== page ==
STAREAST 2013 Session: Flintstones or Jetsons? Jump Start Your Virtual Test Lab, with David Silk
I'll be honest: I attended this session for its fun title. However, presenter David Silk told everyone early on that the legal department at Warner Brothers, which owns Hanna-Barbera Productions now, wouldn't let him use the copyrighted cartoon images of their prehistoric and futuristic characters. Boo.
David has been in developing, QA, CM, operations, and software engineering. He got the virtual test lab up and running for Verisign Inc., a name you might recognize from your online billing transactions—Verisign was the name next to that little green checkmark assuring you that your credit card information was secure. The company also operates route servers, which help direct you from Page A to Page B on the Internet.
David's presentation used the classic cartoons "The Flintstones" and "The Jetsons" to make analogies to testing. Both worlds had automation. The Flintstones' automation was more manual: They had wheels on their car, but they still had to use their feet to power it, and so on. The Jetsons' environment was totally automated: They had Rosie the robot, and things happened with the push of a button.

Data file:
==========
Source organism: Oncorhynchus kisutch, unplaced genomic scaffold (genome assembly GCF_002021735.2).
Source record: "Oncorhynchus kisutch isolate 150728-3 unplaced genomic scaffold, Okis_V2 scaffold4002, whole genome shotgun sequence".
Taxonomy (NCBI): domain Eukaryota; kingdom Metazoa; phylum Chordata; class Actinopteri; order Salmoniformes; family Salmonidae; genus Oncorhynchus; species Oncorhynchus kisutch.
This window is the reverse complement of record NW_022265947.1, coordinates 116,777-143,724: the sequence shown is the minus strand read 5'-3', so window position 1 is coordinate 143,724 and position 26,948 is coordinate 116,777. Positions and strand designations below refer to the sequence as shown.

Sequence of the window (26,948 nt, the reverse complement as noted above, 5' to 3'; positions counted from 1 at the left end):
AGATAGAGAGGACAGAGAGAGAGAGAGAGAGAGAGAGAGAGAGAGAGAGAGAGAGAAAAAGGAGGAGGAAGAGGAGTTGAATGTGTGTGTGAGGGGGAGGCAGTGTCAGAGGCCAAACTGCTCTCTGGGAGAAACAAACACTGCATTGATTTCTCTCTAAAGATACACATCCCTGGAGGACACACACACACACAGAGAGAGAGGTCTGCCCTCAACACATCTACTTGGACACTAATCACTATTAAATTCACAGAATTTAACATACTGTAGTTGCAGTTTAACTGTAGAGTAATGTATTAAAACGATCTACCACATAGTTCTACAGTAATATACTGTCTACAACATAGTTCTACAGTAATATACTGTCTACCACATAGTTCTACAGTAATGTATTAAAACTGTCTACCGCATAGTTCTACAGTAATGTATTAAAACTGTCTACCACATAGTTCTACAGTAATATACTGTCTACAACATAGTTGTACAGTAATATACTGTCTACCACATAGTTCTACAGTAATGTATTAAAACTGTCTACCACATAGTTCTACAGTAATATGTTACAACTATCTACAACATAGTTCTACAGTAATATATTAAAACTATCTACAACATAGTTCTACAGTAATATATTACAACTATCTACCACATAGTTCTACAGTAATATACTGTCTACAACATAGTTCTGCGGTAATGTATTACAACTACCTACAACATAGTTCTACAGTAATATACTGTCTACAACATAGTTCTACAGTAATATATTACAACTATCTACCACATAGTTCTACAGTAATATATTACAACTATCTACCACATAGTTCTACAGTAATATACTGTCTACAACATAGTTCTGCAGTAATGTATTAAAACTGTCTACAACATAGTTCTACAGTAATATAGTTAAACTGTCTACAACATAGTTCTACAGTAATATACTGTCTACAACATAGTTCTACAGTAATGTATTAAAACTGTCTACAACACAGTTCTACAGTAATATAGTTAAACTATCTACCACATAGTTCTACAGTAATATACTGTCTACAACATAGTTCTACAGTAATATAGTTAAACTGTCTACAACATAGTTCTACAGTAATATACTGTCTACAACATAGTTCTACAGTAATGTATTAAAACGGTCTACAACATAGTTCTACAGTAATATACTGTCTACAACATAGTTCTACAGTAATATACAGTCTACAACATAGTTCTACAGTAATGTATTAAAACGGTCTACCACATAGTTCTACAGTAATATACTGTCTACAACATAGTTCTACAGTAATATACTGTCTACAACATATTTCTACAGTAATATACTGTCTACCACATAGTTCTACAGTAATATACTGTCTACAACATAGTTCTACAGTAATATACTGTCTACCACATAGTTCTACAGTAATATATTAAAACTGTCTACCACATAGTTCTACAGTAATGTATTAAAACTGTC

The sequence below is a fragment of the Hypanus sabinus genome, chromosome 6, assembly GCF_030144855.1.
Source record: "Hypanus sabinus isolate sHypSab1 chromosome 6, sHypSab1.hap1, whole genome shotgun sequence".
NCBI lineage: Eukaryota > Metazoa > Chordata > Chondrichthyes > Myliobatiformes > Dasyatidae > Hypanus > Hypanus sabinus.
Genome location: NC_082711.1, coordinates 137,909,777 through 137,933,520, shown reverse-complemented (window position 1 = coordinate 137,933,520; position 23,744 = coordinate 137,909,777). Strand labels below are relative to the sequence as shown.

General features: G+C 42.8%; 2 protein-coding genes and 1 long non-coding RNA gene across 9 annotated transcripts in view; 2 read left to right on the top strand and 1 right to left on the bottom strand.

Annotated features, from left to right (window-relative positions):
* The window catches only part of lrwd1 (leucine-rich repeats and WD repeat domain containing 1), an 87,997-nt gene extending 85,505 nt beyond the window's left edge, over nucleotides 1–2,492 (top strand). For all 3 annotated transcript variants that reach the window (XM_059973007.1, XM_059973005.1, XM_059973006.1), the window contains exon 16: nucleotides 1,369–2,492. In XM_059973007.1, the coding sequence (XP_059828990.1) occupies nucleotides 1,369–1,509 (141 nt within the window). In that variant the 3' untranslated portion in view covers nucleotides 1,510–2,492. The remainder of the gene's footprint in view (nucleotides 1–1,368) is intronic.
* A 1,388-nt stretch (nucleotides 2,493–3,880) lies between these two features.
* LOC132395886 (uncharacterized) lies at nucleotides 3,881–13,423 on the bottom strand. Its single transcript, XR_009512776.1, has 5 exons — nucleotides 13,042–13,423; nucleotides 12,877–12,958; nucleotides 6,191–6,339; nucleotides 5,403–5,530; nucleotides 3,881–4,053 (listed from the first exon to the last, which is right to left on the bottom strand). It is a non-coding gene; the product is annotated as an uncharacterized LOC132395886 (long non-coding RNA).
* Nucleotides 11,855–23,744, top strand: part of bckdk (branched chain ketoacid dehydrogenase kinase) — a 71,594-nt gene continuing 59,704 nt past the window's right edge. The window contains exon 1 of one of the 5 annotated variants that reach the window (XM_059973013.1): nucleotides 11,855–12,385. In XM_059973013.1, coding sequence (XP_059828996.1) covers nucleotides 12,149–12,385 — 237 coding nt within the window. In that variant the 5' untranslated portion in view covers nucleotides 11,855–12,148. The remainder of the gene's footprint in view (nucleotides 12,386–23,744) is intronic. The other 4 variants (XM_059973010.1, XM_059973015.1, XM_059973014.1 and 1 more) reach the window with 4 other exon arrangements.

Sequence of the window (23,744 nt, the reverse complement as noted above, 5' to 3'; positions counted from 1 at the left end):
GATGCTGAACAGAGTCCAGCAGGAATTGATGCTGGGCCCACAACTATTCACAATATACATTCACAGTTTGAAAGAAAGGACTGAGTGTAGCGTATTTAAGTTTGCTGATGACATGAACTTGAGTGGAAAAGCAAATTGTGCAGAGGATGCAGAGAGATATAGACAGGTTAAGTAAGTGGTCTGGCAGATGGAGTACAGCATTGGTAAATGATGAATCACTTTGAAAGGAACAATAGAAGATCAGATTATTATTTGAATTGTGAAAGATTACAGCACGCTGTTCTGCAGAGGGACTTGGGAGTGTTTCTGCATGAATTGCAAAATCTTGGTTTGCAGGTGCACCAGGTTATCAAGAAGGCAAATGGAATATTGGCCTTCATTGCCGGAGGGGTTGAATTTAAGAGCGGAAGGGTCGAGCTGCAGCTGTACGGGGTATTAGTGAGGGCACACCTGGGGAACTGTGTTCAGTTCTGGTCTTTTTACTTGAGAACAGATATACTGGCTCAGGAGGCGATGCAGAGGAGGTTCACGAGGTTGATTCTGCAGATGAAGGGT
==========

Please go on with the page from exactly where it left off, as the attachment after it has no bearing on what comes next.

Virtualization has made it easy and inexpensive to create multiple environments for testing. One physical server can house the software needed for many virtual testing machines.
So, how do you go about creating your virtual environment at work? First, David says, you need to choose your technology service. There are many offerings. Then, you need to think about hardware. You don't need to be a storage expert to operate the server required for virtual environments—David said the popularity of virtualization has made storage options easier to control.
The cloud has helped with advancements in virtualization efforts, and David said if you're not already using virtualization, you should start. He thinks these environments are the way things are headed, especially now that the bugs of yesteryear are fewer and the results are more reliable.
When you're creating your virtual machine, or VM, David said one of the most important things you can do is automate it. His presentation slides included a checklist to go through to create optimal automation. He also recommended some advanced automation tools, which can help track inventory, install operating systems, manage user accounts, and more. Creating an "ecosystem," as David called it, can help with speed and ease of operation as well, such as utilizing templates and test beds.
Virtualization can greatly reduce the time it takes to create testing environments, so David encourages you to be a George Jetson, not a Fred Flintstone: The more automation you have, the easier your job will be.